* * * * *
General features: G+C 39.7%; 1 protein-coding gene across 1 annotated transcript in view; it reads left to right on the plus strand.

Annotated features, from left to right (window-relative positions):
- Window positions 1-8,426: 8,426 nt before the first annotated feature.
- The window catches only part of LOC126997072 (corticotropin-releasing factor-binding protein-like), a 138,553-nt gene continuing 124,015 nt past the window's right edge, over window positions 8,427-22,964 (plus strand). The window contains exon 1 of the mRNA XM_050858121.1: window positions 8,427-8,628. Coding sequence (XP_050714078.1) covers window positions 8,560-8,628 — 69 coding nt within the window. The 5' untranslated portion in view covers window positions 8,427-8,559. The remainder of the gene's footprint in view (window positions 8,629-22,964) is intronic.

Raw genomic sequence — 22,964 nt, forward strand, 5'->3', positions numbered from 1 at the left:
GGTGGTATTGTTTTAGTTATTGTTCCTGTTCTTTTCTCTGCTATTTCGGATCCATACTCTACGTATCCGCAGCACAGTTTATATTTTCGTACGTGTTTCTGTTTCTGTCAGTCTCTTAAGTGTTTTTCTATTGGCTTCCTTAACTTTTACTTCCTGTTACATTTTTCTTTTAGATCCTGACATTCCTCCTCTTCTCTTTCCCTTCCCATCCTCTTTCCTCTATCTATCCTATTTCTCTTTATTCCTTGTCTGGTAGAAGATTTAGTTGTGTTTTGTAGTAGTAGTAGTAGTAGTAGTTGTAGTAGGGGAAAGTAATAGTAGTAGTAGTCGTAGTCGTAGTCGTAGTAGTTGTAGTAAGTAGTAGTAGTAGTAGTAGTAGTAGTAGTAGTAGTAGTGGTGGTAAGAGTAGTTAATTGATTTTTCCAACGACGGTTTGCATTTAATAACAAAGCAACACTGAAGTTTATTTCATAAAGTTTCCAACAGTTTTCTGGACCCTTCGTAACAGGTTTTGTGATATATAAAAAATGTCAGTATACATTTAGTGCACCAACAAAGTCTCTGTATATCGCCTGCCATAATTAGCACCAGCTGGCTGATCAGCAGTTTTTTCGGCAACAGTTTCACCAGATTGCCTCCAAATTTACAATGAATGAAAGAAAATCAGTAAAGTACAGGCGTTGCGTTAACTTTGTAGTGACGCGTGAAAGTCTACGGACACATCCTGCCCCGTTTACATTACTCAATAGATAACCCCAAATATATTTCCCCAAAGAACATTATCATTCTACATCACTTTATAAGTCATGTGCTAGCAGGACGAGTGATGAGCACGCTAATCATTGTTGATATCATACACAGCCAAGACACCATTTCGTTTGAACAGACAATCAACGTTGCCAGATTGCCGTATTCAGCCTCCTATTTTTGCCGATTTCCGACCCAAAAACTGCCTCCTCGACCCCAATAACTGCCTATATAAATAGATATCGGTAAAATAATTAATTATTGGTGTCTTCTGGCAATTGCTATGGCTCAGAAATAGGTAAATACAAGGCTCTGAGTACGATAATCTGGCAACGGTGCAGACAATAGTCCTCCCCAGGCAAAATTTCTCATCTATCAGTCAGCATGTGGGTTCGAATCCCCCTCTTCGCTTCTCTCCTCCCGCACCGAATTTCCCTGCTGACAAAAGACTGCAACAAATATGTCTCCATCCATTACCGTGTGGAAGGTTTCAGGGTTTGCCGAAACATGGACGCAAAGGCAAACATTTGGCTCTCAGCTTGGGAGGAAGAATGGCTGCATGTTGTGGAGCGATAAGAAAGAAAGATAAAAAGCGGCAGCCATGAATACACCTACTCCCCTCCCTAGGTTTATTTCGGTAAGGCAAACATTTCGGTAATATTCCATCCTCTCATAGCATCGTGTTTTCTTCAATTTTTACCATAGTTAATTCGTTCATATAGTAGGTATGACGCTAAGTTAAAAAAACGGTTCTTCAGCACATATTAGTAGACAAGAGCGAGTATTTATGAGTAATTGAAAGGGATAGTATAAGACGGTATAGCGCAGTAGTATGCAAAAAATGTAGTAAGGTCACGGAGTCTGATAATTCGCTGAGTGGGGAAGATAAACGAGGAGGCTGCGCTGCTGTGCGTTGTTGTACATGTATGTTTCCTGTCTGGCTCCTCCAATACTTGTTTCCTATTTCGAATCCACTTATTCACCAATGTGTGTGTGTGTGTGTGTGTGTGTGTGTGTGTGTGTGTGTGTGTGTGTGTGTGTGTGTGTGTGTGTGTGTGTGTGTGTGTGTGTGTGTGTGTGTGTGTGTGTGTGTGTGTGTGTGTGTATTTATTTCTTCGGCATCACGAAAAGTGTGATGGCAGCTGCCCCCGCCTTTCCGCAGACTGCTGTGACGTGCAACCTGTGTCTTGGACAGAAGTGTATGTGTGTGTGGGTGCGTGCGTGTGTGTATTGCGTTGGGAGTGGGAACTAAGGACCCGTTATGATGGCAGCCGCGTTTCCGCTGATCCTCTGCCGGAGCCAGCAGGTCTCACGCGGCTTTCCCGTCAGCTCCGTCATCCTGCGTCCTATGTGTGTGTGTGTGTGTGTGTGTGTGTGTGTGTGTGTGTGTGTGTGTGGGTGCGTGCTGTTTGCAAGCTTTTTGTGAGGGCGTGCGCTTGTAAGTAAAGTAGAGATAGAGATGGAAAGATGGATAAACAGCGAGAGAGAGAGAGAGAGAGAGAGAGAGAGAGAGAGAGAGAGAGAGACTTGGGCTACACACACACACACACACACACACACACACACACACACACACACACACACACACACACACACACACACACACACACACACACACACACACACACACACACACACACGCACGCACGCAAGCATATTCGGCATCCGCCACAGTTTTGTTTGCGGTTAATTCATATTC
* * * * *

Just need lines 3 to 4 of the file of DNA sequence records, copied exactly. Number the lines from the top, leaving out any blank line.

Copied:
- Window positions 1-8,426: 8,426 nt before the first annotated feature.
- The window catches only part of LOC126997072 (corticotropin-releasing factor-binding protein-like), a 138,553-nt gene continuing 124,015 nt past the window's right edge, over window positions 8,427-22,964 (plus strand). The window contains exon 1 of the mRNA XM_050858121.1: window positions 8,427-8,628. Coding sequence (XP_050714078.1) covers window positions 8,560-8,628 — 69 coding nt within the window. The 5' untranslated portion in view covers window positions 8,427-8,559. The remainder of the gene's footprint in view (window positions 8,629-22,964) is intronic.